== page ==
Why can’t Amer­i­cans ditch checks?

The Denver Post - - BUSINESS - By Katie Robert­son

The first time Amelia How­ells ever wrote a check, she was 28 years old and stand­ing in a Con­necti­cut apart­ment leas­ing of­fice, with no idea what to do.

The Bri­tish ex­pat had just moved to the U.S.; she’d never had to write a check in Lon­don or dur­ing seven years in Switzer­land.

“I had to sit down with a wo­man to learn how to do it. She thought it was hi­lar­i­ous and called in all the other peo­ple in the of­fice to have a laugh at me,” she re­calls. “In Switzer­land, they don’t even have checks. We did all our rent and util­i­ties on­line, and that was back in the early 2000s.”

In an era of smart­phones, on­line bank­ing, and Venmo trans­fers, the U.S. still can’t seem to wean it­self off pa­per checks. In most coun­tries, they’ve gone the way of the ro­tary tele­phone. But their demise isn’t com­ing to Amer­ica any time soon.

Amer­i­cans still reach for their check­books more than any­body else. In 2015, they each made 38 check trans­ac­tions, on av­er­age, ac­cord­ing to data from the Bank of In­ter­na­tional Set­tle­ments, the co­or­di­nat­ing body for the world’s cen­tral banks. Com­pare that with about 18 in Canada, just 8 in the U.K., and al­most zero in Ger­many. The only coun­try close to Amer­i­can num­bers is France.

There are cheaper, faster, and more ef­fi­cient al­ter­na­tives. Elec­tronic trans­ac­tions clear quickly — no stamp needed — and cost their users about a 10th as much as checks to process. (A 2015 sur­vey of busi­nesses by the As­so­ci­a­tion for Fi­nan­cial Pro­fes­sion­als pegged the me­dian cost of is­su­ing a check at $3, com­pared with un­der 30 cents for a elec­tronic trans­ac­tion.) Us­ing peer-to-peer pay­ment apps to trans­fer money be­tween checking ac­counts, how­ever, doesn’t in­cur fees.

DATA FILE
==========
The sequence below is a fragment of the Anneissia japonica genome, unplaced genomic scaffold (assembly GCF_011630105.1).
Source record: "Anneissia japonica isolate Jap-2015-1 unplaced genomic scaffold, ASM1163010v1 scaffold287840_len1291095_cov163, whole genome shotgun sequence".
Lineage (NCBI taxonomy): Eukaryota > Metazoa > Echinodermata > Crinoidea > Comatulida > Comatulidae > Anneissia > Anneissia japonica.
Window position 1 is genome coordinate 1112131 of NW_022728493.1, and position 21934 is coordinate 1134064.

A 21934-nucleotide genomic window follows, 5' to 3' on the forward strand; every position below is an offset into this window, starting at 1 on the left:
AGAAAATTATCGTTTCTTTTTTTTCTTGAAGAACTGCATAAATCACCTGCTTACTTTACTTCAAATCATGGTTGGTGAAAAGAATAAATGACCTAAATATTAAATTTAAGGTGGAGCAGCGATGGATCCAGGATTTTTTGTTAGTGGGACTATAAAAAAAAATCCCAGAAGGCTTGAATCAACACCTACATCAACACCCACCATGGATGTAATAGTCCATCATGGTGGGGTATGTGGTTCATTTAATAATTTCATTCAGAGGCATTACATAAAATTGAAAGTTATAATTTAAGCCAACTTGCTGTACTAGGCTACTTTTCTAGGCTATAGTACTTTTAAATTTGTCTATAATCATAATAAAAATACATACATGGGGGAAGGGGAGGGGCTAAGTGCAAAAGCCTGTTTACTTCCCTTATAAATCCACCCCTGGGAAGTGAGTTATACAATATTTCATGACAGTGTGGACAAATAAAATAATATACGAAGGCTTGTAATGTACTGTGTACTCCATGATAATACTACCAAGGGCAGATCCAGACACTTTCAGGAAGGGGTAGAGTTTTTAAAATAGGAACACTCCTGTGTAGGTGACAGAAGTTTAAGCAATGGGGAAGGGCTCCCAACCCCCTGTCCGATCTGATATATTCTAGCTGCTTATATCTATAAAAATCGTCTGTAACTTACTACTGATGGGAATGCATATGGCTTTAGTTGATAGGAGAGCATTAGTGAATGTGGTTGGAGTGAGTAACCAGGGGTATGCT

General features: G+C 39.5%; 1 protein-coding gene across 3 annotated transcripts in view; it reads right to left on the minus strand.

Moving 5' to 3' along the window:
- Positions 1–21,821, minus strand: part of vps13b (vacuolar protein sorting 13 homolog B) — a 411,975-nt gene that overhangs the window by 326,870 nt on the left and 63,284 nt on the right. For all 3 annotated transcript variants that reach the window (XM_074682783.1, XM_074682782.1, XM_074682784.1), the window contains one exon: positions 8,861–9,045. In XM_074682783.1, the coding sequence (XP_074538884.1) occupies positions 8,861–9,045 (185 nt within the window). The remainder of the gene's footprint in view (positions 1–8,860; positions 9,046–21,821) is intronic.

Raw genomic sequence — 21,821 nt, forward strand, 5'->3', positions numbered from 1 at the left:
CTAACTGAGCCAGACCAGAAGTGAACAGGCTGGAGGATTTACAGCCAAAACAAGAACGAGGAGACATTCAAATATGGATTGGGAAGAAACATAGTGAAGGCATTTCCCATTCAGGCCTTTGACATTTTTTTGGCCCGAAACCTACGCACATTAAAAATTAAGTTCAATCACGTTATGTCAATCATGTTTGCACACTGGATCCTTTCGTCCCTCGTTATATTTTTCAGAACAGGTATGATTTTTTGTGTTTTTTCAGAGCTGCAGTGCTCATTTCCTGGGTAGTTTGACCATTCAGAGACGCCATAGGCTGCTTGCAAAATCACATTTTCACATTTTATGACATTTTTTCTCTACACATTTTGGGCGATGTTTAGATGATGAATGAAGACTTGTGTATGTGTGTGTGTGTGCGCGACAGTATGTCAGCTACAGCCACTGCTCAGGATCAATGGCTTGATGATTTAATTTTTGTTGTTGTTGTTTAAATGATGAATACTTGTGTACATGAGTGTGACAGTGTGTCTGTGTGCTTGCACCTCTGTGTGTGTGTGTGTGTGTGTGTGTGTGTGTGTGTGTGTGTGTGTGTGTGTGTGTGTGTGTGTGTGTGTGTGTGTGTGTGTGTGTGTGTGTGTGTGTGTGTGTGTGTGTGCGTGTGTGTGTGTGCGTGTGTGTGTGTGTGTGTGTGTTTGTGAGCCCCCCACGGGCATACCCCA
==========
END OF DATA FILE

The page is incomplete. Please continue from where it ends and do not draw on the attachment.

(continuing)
Checks have been in de­cline in the U.S. since the mid-1990s. And al­though elec­tronic pay­ments, debit cards, and credit cards are more pop­u­lar these days, the rate of checks’ de­cline has slowed, ac­cord­ing to a Fed­eral Re­serve pay­ment study from last year.

In part, blame Amer­i­cans’ com­fort with them, and the fact they serve the un­der­served. Feed­back from re­tail­ers sug­gests many older and ru­ral Amer­i­cans still use checks to pay for gro­ceries and gas, says Tom Hunt, the di­rec­tor of trea­sury ser­vices for the As­so­ci­a­tion for Fi­nan­cial Pro­fes­sion­als. Par­tic­u­larly reliant on checks are the 33.5 mil­lion house­holds that ei­ther don’t have bank ac­counts or sup­ple­ment them with al­ter­na­tive fi­nan­cial ser­vices such as check-cash­ing and pawn­shop loans. Far more of those house­holds were paid by pa­per check, a 2015 sur­vey by the FDIC found.

Banks are try­ing to push con­sumers to­ward cheaper, faster mo­bile bank­ing and peer-to-peer ser­vices like Venmo and Pay­pal, but older Amer­i­cans still aren’t to­tally sold. A 2015 Fed sur­vey found just 18 per­cent of smart­phone users age 60 and older had ever used mo­bile bank­ing, up from 5 per­cent in 2011.

“Our cus­tomers wrote al­most a bil­lion checks last year. Checks will be around for a while,” said Michelle Moore, Bank of Amer­ica’s head of dig­i­tal bank­ing. “But P2P is what re­ally is grow­ing phe­nom­e­nally year-over-year.”

Old habits die es­pe­cially hard in the busi­ness world, where more than half of busi­ness-to-busi­ness pay­ments are still made by check, ac­cord­ing to an AFP sur­vey from last year. The sur­vey found the num­ber of B2B check pay­ments has risen slightly since 2013. “There are bet­ter, faster, more con­ve­nient, less costly pay­ment method­olo­gies in place, but with those comes the tech­nol­o­gyadop­tion hur­dle that a lot of com­pa­nies just can’t get over,” said Hunt.

Then there’s the highly frag­mented Amer­i­can bank­ing sys­tem — there are more than 10,000 de­pos­i­tory in­sti­tu­tions, mak­ing it a chal­lenge to im­ple­ment changes across them all — and The Fed doesn’t have the reg­u­la­tory power to phase out checks.

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